Unsupported browser

For a better experience please update your browser to its latest version.

Your browser appears to have cookies disabled. For the best experience of this website, please enable cookies in your browser

We'll assume we have your consent to use cookies, for example so you won't need to log in each time you visit our site.
Learn more

What could the new housing space standards look like?

  • Comment

The proposed introduction of national space standards marks a radical shake-up for new homes, but architects fear the new rules will fail to make an impact. Laura Mark reports

The ‘biggest change in housing standards in a generation’ is imminent, says PRP’s Andy von Bradsky.

Next week a consultation closes on the government’s much-anticipated regulatory shake-up for new homes – a major overhaul of housing red tape announced in 2012.

Central to the draft proposals, unlikely to change much before coming into force next year, is the first national space standard.

The new rules will apply to every new home, from one-off houses to the entire private rental sector, and will see the rest of England adopting similar standards to those already in place in London.

‘[These] standards should mean the average home gets a bit bigger and the smallest homes will get substantially larger,’ says a hopeful Julia Park of Levitt Bernstein, who provided technical guidance to the review.

The code will be based on a gross internal floor area (GIA), with the space standards setting out a minimum size, dependant on the number of bedrooms and occupants (see table). A more complicated and potentially ‘troublesome’ three-tier standard has been shelved. Park says this shift to a gross area will provide more flexibility for architects. ‘Having minimum GIAs is useful … having enough floor area means there is much less excuse to design badly,’ she says.

Ben Derbyshire, managing partner at HTA, agrees that the rules should allow designers, housebuilders and consumers to compare size against a standard.

‘Specifying GIA at least means we have the opportunity for the market – consumers, local authorities as well as producers – to measure up against a benchmark,’ he says.

But there are still concerns that the sizes are too small, and initial calls by architects for the space standards to be made part of the Building Regulations have not been taken up (AJ 30.08.13).

Gus Zogolovitch, founder of home-funder Crowdestates, says the new rules ‘will not stop rabbit hutches being built. Frankly, some of the spaces in the standard are still small.’

Russell Curtis, director of RCKa, is even more sceptical: ‘A new national housing standard would add yet another layer of unwelcome and unnecessary legislation,’ he says. ‘Instead, the inclusion of space standards within Building Regulations would have been a major step forward – built into the planning system there seems to be limited scope to enforce non-compliance.’

If adopted, the space standards, would be an ‘opt-in’ planning standard and not a regulation, and it is this optional element that has raised the most concern, with many fearing it could prevent take-up of the changes.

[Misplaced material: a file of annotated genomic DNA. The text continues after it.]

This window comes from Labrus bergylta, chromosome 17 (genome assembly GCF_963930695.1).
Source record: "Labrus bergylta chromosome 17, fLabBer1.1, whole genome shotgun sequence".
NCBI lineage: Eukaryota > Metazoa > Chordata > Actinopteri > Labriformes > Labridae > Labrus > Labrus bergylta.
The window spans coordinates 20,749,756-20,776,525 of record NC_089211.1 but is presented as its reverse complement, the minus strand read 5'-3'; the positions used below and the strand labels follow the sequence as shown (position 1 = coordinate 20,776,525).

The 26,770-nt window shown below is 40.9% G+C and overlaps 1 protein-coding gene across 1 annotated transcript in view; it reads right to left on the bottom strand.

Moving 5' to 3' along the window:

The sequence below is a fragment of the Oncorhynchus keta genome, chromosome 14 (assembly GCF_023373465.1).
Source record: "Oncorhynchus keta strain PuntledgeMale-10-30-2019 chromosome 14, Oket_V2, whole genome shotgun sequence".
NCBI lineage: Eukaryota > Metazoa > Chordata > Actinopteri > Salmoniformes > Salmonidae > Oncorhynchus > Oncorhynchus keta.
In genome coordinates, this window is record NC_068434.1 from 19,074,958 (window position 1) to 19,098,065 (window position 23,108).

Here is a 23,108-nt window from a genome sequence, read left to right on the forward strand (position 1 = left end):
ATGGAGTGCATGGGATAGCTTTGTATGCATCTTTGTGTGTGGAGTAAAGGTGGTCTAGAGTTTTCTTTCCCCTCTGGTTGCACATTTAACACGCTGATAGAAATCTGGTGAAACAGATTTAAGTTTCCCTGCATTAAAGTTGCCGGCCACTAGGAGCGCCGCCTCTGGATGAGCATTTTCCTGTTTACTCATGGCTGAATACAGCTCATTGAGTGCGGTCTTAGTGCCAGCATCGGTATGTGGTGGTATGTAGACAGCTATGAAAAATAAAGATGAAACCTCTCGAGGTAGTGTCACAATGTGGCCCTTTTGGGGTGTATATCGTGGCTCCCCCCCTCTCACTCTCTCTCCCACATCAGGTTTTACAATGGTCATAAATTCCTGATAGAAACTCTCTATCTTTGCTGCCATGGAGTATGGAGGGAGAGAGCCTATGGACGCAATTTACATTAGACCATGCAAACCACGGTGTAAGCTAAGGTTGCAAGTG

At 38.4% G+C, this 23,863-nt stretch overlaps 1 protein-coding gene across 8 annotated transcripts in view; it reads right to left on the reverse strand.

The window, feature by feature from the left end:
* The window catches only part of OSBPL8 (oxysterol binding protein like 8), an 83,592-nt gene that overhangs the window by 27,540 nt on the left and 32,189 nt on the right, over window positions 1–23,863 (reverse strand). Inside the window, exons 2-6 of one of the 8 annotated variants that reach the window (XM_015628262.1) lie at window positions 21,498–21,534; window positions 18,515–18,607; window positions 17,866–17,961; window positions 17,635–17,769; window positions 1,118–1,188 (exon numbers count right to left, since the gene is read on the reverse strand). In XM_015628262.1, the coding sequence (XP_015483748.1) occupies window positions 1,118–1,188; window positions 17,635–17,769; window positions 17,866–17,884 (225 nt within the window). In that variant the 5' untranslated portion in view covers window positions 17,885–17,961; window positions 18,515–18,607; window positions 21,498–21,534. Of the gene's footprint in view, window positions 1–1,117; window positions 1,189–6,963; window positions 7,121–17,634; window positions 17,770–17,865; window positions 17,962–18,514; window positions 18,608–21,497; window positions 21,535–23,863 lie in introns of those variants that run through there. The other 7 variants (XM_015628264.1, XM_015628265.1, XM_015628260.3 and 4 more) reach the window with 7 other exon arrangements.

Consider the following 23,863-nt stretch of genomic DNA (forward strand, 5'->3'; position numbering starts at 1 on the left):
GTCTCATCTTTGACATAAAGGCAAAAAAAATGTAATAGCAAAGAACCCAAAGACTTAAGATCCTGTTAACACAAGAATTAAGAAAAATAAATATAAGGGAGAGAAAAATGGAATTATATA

Former Urban Splash director Nick Johnson comments: ‘The viability opt-out is an issue, given that both developer and local authority have equal incentive to maximise a consent … The use of the viability opt-out will depend on budgetary pressures, not the desire to improve the quality of our homes.’

David Cross of Sheffield-based Coda Studios says viability is already an issue and this is unlikely to change with the new standards. ‘In some northern areas it’s difficult to create viable developments even with the current set of rules,’ he says. 

But communities minister Stephen Williams, who is overseeing the regulatory shake-up, has played down the viability ‘loophole’.

‘Viability shouldn’t feature as strongly as it has in previous years,’ he says. ‘Developers will no longer be able to play local authorities off against each other because it is a national standard.’

The consultation closes next week (7 November), with the changes set to be adopted in 2015.

  Minimum area (m2)
Number of bedroomsNumber of peopleOne-storey dwellingsTwo-storey dwellingsThree-storey dwellings
1139  
 25058 
236170 
 47079 
34748490
 5869399
 695102108
459097103
 699106112
 7108115121
 8117124130
56103110116
 7112119125
 8121128134
67116123129
 8125132138

Further comments

Russell Curtis, director of RCKa

‘It would be difficult for anyone other than the most mercenary housing developer to argue that some kind of minimum standards are not, in principle, a good thing. The carrot has obviously failed, so here comes the stick. In London we’ve had the benefit of space standards for a while and early concerns that these might result in a stifling of innovation seem to have been largely allayed; yet the fact that many local authorities are so ill-equipped to evaluate designs that creatively challenge prescriptive area requirements there remains a lingering fear that intelligent schemes that unlock difficult urban sites will be knocked back at planning, depriving us of much-needed homes.